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Nation's peacekeepers empower Africa (3)

(China Daily)    09:09, October 09, 2018

Jia Xiaochen, a Chinese peacekeeper in the infantry squad shares candy with children in Juba. PAN SIWEI/XINHUA

Growing stature

Joining the battalion at its camp during the Army Day celebrations, the deputy head of UNMISS, Moustapha Soumare, said the presence of Chinese peacekeepers was reassuring, given the complex situation and volatility in South Sudan.

"It is an indication that China is committed to peace in South Sudan. We are proud to have a competent and confident contingent here with us," he said.

As its global stature has grown, China has strengthened its role in peacekeeping missions.

It is the world's 11th-largest contributor of troops, with about 2,600 serving in Mali, the Democratic Republic of Congo and Liberia, among other countries.

Chinese peacekeepers have also earned praise in these and other nations.

In February, all 395 members of the fifth Chinese peacekeeping force to Mali, consisting of guards, engineers and medics, were awarded the United Nations Peace Medal of Honor for their dedication and outstanding contributions in the country.

Chen said: "Besides being soldiers, we are fathers, brothers and uncles. So we offer our sympathy, too, to the locals who have been weighed down by years of war and poverty."

Humanitarian assistance provided by the peacekeepers has included setting up medical camps and informing UN agencies of locals' needs, such as schools and educational equipment and supplies.

"Besides promoting a positive image of the UN, we are committed to enhancing understanding between the peacekeepers and the locals, because this synergy is crucial to fulfilling our mandate," Chen said.

He said he is proud that, under his watch, his troops have been diligent and disciplined.

"Our actions are speaking louder than words in our mission here. We are making our contributions to society by promoting peace and security in Africa, because we believe that war stymies development and robs people of their dignity and future."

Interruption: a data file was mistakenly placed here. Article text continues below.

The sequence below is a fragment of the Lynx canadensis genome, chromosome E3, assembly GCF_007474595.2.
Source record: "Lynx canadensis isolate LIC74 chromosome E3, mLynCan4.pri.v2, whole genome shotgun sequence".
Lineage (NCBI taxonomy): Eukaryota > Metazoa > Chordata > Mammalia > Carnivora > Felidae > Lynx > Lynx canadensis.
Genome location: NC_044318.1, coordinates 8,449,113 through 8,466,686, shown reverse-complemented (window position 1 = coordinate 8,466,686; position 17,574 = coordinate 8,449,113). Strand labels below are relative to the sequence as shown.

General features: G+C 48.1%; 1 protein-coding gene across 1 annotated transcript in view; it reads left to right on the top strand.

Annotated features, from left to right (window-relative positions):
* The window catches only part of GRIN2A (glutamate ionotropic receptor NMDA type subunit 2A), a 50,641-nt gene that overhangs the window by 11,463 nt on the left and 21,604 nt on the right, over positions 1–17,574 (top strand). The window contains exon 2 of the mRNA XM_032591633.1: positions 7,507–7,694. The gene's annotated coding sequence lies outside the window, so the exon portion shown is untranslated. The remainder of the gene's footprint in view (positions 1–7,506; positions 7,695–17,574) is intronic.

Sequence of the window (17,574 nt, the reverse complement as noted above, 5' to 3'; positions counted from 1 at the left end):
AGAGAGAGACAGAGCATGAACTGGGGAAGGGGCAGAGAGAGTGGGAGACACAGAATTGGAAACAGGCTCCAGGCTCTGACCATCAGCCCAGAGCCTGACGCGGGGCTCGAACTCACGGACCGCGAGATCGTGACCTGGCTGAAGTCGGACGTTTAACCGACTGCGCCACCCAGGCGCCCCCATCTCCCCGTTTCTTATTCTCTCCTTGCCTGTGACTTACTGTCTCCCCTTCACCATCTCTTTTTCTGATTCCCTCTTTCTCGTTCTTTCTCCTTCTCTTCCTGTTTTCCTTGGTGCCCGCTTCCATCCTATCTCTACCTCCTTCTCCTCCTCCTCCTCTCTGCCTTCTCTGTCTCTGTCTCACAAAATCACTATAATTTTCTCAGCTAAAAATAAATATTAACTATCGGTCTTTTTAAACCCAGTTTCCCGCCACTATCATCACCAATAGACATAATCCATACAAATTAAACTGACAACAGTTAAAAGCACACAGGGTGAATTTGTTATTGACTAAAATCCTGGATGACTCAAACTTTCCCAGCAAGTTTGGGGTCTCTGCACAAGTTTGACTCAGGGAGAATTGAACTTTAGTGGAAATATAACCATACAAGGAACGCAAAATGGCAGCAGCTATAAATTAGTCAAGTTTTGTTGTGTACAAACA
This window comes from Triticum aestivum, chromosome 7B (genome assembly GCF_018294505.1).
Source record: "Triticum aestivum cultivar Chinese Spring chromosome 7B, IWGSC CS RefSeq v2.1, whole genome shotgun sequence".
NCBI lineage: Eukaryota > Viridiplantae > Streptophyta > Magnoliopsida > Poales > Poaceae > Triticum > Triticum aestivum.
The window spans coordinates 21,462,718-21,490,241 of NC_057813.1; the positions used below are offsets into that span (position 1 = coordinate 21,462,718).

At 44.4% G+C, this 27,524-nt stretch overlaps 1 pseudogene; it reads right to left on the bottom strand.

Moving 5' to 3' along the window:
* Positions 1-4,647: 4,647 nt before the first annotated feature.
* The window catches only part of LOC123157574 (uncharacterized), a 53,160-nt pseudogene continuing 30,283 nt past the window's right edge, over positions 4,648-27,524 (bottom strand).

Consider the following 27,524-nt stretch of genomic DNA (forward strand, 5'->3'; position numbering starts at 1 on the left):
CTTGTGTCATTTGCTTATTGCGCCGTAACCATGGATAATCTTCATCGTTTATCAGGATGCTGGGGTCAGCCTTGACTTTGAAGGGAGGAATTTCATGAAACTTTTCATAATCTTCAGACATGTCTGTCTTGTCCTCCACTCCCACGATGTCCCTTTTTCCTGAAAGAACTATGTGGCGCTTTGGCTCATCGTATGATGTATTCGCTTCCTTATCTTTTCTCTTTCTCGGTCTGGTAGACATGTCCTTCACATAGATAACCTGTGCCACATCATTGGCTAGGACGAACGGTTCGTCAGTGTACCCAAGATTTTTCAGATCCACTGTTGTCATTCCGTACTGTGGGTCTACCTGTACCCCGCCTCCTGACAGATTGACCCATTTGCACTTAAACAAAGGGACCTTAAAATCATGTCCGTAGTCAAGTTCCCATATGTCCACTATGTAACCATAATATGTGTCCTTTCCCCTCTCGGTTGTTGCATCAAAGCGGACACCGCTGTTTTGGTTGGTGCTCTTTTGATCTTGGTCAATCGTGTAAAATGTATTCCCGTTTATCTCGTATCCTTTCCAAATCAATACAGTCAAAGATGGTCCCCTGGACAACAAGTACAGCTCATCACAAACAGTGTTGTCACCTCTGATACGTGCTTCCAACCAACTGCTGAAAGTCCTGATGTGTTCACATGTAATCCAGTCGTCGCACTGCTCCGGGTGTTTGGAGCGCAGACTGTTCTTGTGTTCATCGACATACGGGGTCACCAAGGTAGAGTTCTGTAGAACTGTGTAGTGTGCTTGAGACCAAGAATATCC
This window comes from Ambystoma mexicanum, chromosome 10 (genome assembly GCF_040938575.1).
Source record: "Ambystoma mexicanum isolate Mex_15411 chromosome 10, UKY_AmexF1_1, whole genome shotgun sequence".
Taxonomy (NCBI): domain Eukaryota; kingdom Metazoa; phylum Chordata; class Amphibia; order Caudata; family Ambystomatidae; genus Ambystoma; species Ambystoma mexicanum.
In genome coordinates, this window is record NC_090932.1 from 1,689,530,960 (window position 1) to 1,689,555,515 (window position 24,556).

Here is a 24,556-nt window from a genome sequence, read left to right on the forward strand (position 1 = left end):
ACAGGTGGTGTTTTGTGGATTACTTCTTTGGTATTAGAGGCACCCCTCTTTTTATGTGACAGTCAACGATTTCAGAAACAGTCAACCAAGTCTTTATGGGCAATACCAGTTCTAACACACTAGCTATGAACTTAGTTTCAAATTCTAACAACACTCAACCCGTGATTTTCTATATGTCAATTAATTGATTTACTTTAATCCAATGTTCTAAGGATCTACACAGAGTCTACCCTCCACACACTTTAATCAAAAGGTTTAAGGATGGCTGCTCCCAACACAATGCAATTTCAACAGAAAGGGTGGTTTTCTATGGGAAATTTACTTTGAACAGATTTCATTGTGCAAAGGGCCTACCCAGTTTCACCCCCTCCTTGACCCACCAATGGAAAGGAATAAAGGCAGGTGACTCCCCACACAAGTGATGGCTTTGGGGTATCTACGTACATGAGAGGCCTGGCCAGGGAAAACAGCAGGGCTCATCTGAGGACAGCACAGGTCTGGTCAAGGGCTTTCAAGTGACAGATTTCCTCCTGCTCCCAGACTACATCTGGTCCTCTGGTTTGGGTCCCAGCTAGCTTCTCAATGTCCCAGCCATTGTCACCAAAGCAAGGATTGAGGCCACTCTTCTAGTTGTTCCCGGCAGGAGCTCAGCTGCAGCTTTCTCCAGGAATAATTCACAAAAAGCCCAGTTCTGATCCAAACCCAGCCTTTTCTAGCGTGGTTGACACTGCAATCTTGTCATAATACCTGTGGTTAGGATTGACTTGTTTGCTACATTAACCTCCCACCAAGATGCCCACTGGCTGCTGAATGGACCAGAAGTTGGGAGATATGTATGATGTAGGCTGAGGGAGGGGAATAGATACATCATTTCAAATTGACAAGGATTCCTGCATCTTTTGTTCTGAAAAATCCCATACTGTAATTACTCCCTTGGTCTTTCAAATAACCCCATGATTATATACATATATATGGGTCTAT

Chen said there are at least four other battalions stationed in Juba-from Bangladesh, Rwanda, Ethiopia and Nepal.

Always aware of the dangers facing his troops, he said pre-deployment training has been improved.

The battalion has also improved communications and increased the number of information and operations personnel to ensure that patrols receive timely information about the situation on the ground. This is done together with UNMISS police, local law enforcement authorities and a civilian network.

"In addition, we undertake a monthly assessment to safeguard our troops' mental health. We keep close tabs on their daily work and rest schedules and encourage them to exercise. They carry equipment weighing at least 23 kilograms during foot patrols, and they have to be both mentally and physically prepared," Chen said.

While the infantry battalion is stationed in Juba, medical and engineering teams are in Wau, a city and state about 600 km from the capital.

Lieutenant Colonel Zhao Jihui, who is serving in Wau, said the 63-member medical team has earned admiration from colleagues for its strong sense of duty and strict adherence to the UN Code of Conduct.

The team supports at least 2,000 military personnel and UN officials, and assists some 30,000 displaced civilians, who are threatened by malnutrition and starvation.

"Because of the security situation, they are unable to farm... and others are afraid to go back to their farms. Besides, there is insufficient produce due to the weather conditions in this area and the fact that they still use traditional farming methods," Zhao said.

By last month, the team had handled 1,856 outpatient cases, 291 emergency cases and 72 inpatient cases, including 27 surgical patients. It also assisted in evacuating 10 patients to a hospital in Uganda.

The team handles many medical cases, ranging from hernias to severe appendicitis to rare cases of malaria.

However, difficult pregnancies pose a serious challenge, Zhao said. Such cases are referred to better-equipped hospitals, as the team avoids performing caesarian sections due to poor sanitation in the camp.

Nonetheless, in September last year, the team handled an emergency case and, after two days with round-the-clock observation and use of traditional Chinese medicine, the patient gave birth to a girl.

As the medical and engineering teams end their mission, they have become stronger through the invaluable lessons learned. They have honed their skills in a volatile environment and promoted cultural exchanges.

"The officers are drawn from different provinces back home, and after their African tour, they know more about the continent. And they now closely value China's independence and achievements," Zhao said.

He added that this has been his second mission serving as a UN peacekeeper. He was stationed in Liberia in 2005 and'06 and is happy that the 15-year mission there has ended after peaceful elections were held in December.

"China is committed to peace and security. Just as Liberia has found peace, so will South Sudan," he said.

Chen said news of a peace deal between the South Sudan government and warring factions was welcomed. The agreement was signed in June by President Salva Kiir and rebel leader Riek Machar.

"It is time the people here benefited from peaceful development. I can see from their faces that they are worn out from war. Peace should be valued, and China is happy to commit to this responsibility," Chen said.


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(Web editor: Liang Jun, Bianji)

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